case study RosaLee Cunningham
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The Case of Rosa Lee Cunningham
Name: Rosa Lee Cunningham
Dates of Interviews: 2/23/2019
Evaluator: Homer Critteden
Reason for Assessment
Rosa Lee Cunningham is a 52- year old African American female of average height and
weight she should be, she had ten brothers and sisters, she is not married but have eight children
two daughters and six sons by six different men and three of her children and a grandchild stay
with her in a two bed apartment with no lights or heat. Rosa Lee has never had a job she stated
stealing at the age of nine and have continue to steal, today Rosa Lee is in the hospital which she
say is a vacation from her daily routine of getting high she is an addict and all but two of her
children are to. Rosa Lee have been in the Howard University Hospital for four days, that is
where she goes when she needs a break from the drug use to get a full night sleep. “A full night's
sleep and daylong quiet are rare luxuries in her life. This is the closest she ever comes to having
a vacation” (Leon Dash, 1997). Just looking at Rosa Lee’s medical records it shows that she has
been using drugs for the last thirteen years, the drugs she has used are heroin, amphetamines, and
cocaine. Knowing who Rosa Lee has been using with is very important to understand who she
hangs around with and to learn if she has a disease. Rosa Lee and two of her children has Aids
from sharing needles even though they know they just keep on doing what they are doing, Rosa
Lee is one who love her family, but wish at times they would just leave her along. Petty is one of
Rosa Lee’s Daughter who has aids and can not get medicine for herself to help with her aids, so
Rosa Lee try to get enough for the both of them, because Petty let her Medicaid get taken away
and is to busy using drugs to try and get it back.
Sources of Information
Self-report the book by Leon Dash written in 1997 Rosa Lee: A MOTHER AND HER
FAMILY IN URBAN AMERICA
Rosa Lee was “born Washington D.C. on October 7, 1936, she was the daughter of a
North Carolina sharecropper, who moved to the city” (Leon Dash, 1997). Rosa Lee grow up
poor on the out skirts of a Capitol Hill neighborhood, she was thirteen when she first got
pregnant and dropped out of school and never learn to read. Her eight children--the eldest of
whom she bore at age fourteen, At sixteen she got married to escape the nagging of her mother
with in a very short time her husband began to beat her, this force her to move back with her
mother. Rosa Lee has a problem with the men she meets, including the six who father her six
children they all came from the same poor neighborhoods where she lived; she got pregnant as a
result of trying to hold to a man. It turns out that she raised all six of her children without help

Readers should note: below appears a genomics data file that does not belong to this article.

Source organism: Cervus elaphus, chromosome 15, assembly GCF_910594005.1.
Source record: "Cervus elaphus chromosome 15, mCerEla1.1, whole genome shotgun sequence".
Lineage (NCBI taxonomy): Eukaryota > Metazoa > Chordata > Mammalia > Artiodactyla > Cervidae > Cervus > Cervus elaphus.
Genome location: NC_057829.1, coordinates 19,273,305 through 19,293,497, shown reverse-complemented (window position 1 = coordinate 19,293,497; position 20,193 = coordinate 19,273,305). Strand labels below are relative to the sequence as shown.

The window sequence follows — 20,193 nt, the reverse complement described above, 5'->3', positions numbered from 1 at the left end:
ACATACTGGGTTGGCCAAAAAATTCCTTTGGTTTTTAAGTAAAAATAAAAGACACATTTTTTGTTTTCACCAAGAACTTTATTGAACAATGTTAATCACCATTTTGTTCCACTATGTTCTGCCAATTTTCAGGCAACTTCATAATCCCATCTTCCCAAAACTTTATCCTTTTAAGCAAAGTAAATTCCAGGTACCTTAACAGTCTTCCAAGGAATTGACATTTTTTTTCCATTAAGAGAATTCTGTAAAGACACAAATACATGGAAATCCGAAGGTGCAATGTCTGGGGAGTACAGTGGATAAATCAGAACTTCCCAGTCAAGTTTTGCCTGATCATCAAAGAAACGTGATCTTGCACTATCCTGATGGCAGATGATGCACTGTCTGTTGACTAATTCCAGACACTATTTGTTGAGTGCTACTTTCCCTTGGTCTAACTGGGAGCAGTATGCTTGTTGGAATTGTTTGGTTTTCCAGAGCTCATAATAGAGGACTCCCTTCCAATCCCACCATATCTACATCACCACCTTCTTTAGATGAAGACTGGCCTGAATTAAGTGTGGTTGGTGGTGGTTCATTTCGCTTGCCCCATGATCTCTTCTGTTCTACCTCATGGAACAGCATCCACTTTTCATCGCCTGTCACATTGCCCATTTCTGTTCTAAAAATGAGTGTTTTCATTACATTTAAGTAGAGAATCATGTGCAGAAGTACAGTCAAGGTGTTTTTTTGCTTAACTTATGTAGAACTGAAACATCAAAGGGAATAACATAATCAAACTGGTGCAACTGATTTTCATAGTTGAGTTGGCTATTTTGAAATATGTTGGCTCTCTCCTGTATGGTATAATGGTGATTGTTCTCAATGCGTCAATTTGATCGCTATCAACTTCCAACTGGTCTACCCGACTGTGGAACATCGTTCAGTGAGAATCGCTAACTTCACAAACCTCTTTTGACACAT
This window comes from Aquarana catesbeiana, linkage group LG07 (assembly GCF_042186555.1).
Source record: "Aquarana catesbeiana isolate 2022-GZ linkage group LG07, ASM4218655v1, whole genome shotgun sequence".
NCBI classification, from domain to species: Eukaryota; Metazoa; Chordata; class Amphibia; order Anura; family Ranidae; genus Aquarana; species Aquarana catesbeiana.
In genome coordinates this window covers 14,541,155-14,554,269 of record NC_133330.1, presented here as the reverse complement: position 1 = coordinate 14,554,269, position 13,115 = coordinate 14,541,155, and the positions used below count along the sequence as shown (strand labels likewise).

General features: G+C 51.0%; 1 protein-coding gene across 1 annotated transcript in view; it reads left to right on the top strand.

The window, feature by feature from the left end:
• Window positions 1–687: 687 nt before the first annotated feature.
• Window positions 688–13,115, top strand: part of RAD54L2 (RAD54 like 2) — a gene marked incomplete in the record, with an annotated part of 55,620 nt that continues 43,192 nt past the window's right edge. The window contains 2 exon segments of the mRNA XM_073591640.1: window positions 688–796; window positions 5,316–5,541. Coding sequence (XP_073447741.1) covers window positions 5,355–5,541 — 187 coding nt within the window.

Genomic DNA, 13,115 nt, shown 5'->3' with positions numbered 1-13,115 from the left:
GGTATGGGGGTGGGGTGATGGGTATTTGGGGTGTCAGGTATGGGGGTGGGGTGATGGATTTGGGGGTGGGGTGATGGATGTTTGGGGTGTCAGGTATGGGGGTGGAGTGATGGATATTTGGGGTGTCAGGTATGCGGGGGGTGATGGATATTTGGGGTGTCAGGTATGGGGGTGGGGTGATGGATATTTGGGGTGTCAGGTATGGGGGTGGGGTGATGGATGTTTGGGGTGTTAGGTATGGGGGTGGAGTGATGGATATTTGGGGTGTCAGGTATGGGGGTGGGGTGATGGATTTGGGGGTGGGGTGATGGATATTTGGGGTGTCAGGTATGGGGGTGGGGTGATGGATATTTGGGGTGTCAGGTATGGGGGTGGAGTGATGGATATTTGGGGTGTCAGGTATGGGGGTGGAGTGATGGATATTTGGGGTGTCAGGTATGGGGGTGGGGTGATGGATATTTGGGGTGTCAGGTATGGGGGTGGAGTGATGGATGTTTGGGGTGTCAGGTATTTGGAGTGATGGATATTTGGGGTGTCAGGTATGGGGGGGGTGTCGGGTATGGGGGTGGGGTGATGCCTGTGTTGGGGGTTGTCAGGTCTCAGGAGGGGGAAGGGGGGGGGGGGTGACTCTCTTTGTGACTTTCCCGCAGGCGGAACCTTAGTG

from any of their fathers, she supported them by waitressing in nightclubs, selling drugs,
shoplifting, and working as a prostitute.
In 1950 when her eldest child was born, Rosa Lee had moved eighteen times within the
District of Columbia and to the homeless shelter twice, she is fifty-two years old, 145 pounds
settle easily on her 5-foot-1-inch frame, and she likes to boast that her narrow waist still turns
men's heads. Her hands are firm and strong, the result of washing countless baskets of laundry
on a scrub board when she was a child
She wants to go to the office of Pepco, the electric company, so she can talk to someone about
restoring the electricity; it's has been off for four months because Rosa Lee has fallen behind in
her payments. Patty has been cooking meals on a neighbor's stove, and she's tired of bringing
food back and forth. And now that summer's almost over, it will be getting dark earlier, and they
will need the lights again.
Rosa Lee pulls from her purse a set of tattered, rolled-up papers, slips off the rubber band and
leaf’s through them. They are her most important papers--her apartment lease, medical records,
Medicaid documents, and bills and letters of all sorts. Rosa Lee hands me the pile. She wants me
to figure out just what is owed on her electricity bill and what is the minimum she must pay to
have the electricity turned back on.
Outside the Pepco building on Martin Luther King, Jr. Avenue, S.E., Rosa Lee is eager for me to
come into the office with her. My suit and tie, she believes, might give her greater authority with
the bureaucracy. I tell her that I'm a reporter and can't get involved in her affairs. But I see from
her puzzled expression that she doesn't understand what I'm talking about.
I separate her electricity bills from the other papers. Rosa Lee returns the sheaf of papers to her
large pocketbook while holding on tight to the electricity bills.
It's hard to imagine Rosa Lee having trouble getting someone's attention if she wants to.
Her face is long and handsome, and she has learned how to smile or cry whenever it's necessary.
Her hips are broader than they once were, but her 145 pounds settle easily on her 5-foot-1-inch